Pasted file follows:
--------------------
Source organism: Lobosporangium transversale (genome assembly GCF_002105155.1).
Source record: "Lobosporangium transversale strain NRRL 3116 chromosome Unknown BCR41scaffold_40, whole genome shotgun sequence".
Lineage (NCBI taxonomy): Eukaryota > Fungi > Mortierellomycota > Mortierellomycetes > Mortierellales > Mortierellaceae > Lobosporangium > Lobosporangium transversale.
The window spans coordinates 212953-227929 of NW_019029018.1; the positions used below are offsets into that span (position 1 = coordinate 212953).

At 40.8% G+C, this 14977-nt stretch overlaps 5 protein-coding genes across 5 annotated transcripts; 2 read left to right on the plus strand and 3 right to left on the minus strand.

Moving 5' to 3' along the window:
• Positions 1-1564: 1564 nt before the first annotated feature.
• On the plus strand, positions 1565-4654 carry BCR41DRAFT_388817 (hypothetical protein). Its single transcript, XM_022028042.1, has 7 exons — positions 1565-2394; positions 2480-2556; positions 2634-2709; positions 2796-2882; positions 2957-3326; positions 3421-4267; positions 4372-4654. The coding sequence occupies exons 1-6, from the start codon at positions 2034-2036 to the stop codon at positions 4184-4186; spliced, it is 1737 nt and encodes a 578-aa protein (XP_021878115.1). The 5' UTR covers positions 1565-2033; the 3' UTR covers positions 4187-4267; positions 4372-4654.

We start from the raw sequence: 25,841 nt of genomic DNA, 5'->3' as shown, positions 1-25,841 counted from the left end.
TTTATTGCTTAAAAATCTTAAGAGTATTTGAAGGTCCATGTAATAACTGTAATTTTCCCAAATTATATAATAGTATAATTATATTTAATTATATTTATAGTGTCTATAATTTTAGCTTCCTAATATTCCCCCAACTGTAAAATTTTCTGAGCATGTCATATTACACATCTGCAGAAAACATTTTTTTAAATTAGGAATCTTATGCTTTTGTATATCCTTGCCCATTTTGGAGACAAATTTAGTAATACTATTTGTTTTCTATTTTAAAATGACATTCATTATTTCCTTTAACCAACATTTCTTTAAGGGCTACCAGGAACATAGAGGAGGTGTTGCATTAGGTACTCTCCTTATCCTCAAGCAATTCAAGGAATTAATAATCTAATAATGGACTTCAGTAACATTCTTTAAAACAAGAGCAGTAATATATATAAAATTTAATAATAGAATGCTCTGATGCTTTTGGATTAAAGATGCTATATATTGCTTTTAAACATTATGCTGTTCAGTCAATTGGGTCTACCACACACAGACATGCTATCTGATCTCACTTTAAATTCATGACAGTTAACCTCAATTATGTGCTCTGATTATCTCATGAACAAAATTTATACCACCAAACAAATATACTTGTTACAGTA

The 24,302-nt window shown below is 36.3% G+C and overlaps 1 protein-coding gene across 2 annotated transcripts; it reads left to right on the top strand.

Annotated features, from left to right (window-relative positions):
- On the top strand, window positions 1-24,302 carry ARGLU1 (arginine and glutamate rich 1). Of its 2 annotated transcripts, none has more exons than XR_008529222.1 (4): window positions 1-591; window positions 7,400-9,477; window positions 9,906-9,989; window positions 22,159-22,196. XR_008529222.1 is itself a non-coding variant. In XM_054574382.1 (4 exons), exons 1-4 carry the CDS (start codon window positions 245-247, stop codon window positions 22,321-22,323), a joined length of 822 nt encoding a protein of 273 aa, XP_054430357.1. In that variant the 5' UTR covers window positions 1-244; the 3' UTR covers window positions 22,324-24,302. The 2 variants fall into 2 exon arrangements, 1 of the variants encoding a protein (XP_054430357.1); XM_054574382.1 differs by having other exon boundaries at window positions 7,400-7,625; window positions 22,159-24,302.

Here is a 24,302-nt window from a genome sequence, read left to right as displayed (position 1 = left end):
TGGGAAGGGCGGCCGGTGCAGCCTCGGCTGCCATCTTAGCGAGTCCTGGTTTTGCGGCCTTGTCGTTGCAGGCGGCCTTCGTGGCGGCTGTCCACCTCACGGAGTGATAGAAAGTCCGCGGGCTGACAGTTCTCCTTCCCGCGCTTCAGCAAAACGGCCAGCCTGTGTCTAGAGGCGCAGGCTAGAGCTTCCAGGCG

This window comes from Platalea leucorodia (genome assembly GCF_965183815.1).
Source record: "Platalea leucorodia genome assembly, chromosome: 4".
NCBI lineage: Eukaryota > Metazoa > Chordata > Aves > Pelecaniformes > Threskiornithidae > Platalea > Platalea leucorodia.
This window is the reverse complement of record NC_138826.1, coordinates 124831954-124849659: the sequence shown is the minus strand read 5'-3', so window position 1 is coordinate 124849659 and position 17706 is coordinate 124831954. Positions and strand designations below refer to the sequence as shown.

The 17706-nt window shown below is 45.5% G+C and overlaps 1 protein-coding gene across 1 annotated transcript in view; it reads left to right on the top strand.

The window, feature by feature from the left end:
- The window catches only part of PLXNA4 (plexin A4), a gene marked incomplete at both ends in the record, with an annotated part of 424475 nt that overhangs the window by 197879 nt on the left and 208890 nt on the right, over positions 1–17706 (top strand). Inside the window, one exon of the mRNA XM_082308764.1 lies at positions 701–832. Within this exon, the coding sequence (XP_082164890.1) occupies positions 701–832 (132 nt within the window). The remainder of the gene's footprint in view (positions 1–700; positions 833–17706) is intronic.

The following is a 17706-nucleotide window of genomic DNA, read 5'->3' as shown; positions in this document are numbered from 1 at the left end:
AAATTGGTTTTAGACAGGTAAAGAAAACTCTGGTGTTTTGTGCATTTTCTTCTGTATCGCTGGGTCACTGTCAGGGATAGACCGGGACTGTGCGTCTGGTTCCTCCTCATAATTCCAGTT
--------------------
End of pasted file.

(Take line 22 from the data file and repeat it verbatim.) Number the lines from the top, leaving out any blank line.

- The window catches only part of PLXNA4 (plexin A4), a gene marked incomplete at both ends in the record, with an annotated part of 424475 nt that overhangs the window by 197879 nt on the left and 208890 nt on the right, over positions 1–17706 (top strand). Inside the window, one exon of the mRNA XM_082308764.1 lies at positions 701–832. Within this exon, the coding sequence (XP_082164890.1) occupies positions 701–832 (132 nt within the window). The remainder of the gene's footprint in view (positions 1–700; positions 833–17706) is intronic.